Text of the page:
Code generation problems, buildSrc and buildscript dependency on another module


(Dimitar Dimitrov) #1

Our build is doing code generation and we have a use case where one sub-project generates domain objects from a model, and another sub-project generates persistence for these objects.

The persistence itself is relatively complex and we have special model for it - we found it nice to implement the model in Groovy, where we can reference the generated domain classes directly, rather than use strings to specify classes and such. The generator reads the config script, which builds a model and then spews the custom persistence code.

The problem is that the generator resides in one of the sub-projects that Gradle will build, which is not present during the configuration phase. Just in case, we tried it with:

buildscript {
   dependencies {
     classpath project(":domain-objects")
  }
 }

And the build failed with an error that Gradle can not resolve the “:domain-objects” dependencies. We did make sure that the buildscript section has the repos set up, but to no help.

Our next attempt was to use the JavaExec task - the problem there was that while it was easy to add project(":domain-objects") to the classpath, it was impossible to add the rest of the build classpath. I did try:

classpath project(':stream').configurations.default,
           buildscript.configurations.classpath

But it didn’t work - after some poking, I found that buildscript.configurations.classpath was empty…

Finally we made it work with this:

task generate(type: JavaExec) {
    ext.modelRoot = file('src/model/groovy', PathValidation.DIRECTORY)
    ext.destDir = generatedSrc
    inputs.source modelRoot
    outputs.dir destDir
      main = '....gradle.codegen.StoreGenerator'
    args = [modelRoot, destDir, 'com.ubs.start.stores']
    classpath project(':stream').configurations.default,
              project(':stores').configurations.testRuntime,
   // workaround for fetching groovy
              rootProject.file('buildSrc/build/libs/buildSrc.jar')
// <---- ugly
       doFirst {
        delete fileTree(dir: generatedSrc, excludes: ['**/.svn/**'])
    }
}

That works, but is completely bypassing the dependency management - is there a better way?


Support for Code Generation
(Peter Niederwieser) #2

Today, the only clean solutions are to keep the code generator in ‘buildSrc’, or to have a separate build for the code generator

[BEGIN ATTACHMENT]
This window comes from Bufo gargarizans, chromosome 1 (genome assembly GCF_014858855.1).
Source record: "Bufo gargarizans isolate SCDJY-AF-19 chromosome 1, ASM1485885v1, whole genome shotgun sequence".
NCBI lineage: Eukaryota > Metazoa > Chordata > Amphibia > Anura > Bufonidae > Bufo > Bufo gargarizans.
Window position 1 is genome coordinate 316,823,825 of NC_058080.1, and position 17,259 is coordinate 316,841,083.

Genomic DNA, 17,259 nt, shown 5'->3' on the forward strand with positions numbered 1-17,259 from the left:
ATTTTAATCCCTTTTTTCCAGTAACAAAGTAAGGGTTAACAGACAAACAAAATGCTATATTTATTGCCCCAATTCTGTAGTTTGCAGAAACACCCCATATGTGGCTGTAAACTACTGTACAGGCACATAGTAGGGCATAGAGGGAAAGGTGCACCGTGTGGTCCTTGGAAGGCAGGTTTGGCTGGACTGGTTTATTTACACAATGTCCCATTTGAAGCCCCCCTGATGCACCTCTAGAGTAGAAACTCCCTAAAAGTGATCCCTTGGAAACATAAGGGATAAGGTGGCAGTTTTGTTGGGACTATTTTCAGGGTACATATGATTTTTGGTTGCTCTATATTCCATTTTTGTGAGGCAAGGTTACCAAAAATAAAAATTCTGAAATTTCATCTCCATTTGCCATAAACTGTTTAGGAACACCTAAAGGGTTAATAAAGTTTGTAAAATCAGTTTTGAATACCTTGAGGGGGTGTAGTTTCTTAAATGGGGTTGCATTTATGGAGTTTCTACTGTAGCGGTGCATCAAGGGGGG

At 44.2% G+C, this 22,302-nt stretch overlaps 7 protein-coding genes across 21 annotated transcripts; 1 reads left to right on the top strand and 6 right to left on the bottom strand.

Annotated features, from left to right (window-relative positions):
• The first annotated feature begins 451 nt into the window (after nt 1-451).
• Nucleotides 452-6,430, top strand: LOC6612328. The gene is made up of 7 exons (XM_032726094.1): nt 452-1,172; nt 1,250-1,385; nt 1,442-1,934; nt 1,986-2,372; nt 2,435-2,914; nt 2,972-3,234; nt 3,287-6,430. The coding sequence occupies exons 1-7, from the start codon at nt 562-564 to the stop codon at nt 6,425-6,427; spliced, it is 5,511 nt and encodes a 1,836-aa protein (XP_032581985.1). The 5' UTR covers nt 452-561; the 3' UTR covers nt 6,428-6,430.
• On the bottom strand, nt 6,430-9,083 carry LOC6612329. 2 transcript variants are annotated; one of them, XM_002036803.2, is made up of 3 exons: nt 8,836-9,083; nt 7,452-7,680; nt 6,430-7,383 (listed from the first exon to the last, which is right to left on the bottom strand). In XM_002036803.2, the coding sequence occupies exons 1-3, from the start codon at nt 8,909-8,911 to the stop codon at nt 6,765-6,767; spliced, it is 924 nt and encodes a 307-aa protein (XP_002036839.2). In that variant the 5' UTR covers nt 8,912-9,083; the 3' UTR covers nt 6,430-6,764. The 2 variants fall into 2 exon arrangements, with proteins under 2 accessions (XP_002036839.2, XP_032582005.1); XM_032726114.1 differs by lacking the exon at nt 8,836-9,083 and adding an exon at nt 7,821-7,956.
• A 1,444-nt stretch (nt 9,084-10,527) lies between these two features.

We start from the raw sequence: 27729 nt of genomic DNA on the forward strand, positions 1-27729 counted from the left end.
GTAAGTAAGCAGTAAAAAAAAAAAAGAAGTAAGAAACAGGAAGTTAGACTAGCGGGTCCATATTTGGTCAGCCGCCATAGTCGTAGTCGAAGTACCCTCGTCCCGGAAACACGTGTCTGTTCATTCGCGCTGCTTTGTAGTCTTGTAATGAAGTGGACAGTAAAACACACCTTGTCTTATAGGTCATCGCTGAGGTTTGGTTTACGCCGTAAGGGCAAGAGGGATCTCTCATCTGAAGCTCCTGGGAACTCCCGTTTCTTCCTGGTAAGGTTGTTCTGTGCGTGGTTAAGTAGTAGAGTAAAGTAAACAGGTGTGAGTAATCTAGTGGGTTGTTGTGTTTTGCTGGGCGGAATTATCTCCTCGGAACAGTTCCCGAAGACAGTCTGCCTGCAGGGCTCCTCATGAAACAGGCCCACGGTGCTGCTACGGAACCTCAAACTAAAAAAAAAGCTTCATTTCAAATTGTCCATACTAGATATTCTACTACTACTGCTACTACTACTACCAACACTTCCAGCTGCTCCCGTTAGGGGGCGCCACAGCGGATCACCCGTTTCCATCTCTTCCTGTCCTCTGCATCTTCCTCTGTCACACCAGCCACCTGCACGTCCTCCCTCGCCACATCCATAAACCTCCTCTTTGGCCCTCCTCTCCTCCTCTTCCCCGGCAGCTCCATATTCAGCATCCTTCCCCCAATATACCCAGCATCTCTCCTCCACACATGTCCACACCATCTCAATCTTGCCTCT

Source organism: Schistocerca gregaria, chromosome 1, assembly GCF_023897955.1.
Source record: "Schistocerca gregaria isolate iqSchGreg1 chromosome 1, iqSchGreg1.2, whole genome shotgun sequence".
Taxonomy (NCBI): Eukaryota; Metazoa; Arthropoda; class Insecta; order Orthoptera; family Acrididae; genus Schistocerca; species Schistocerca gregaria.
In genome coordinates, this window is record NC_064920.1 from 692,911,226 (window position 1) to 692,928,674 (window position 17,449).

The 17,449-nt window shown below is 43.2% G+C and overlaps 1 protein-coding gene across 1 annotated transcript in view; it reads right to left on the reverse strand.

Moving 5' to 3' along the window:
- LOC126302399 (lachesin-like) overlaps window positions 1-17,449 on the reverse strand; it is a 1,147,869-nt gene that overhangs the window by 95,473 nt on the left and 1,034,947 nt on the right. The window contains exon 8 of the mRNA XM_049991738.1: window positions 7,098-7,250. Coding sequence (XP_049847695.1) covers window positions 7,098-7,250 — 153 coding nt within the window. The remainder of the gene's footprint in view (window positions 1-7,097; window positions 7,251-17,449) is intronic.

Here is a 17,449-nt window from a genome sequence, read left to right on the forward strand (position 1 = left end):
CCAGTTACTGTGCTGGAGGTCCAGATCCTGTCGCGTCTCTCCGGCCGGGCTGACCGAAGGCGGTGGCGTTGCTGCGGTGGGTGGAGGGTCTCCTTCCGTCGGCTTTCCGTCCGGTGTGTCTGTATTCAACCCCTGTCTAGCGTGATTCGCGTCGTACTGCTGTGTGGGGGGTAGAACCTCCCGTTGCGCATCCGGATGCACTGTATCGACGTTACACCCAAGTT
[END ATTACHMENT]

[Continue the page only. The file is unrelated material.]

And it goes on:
If the code generator needs to be a regular subproject, and must be used from the same build, you’ll have to resort to one trick or another. Here is what I did for one of my own projects: https://github.com/spockframework/spock/blob/groovy-1.8/buildSrc/build.gradle

This gets tricky when the code generator (in my case it’s a report generator) has in turn dependencies on other subprojects. I solved this with Groovy duck typing, avoiding compile-time dependencies on those subprojects. Also, my code generator gets compiled twice (unless it’s up-to-date), but I can live with that.


(Dimitar Dimitrov) #3

Hi Peter, the trick with adding the source root from another project would not help much in my case, as at the time when the generator is compiled, the classes referred by the config have not been generated yet. We already use dynamic types for that.

To make it clearer, the files involved are:

:buildSrc - generator.groovy

:project1 - model1.json (in project1) - generated1.java (generated from model1.json) - generated1.class (compiled from generated 1.java)

:project2 - model2.groovy (refers to generated1.class from project1) - generated2.java

The generator does not have compile time dependency on any of the projects. When executed, it will create a shell with prepopulated bindings and execute model2.groovy. That would populate a model that the generator will use to create generated2.java

The problem stems from the fact that I can not get the generated1.class in the buildscript classpath of project2. Technically it should be possible by using separate classloader per project.

The alternative was to run the generator in a forked JVM, but then the problem was that there was no dependency notation to refer to the buildSrc project, so I could not pass it as a classpath.


(Peter Niederwieser) #4

The general problem is not so much class loaders, but that Gradle cannot currently execute tasks from one project before evaluating the build scripts of other projects, because that doesn’t fit its configuration time / execution time model. However, in your case it should be possible to solve the problem by improving the generator to load classes from its own configurable class path, rather than the build script class path.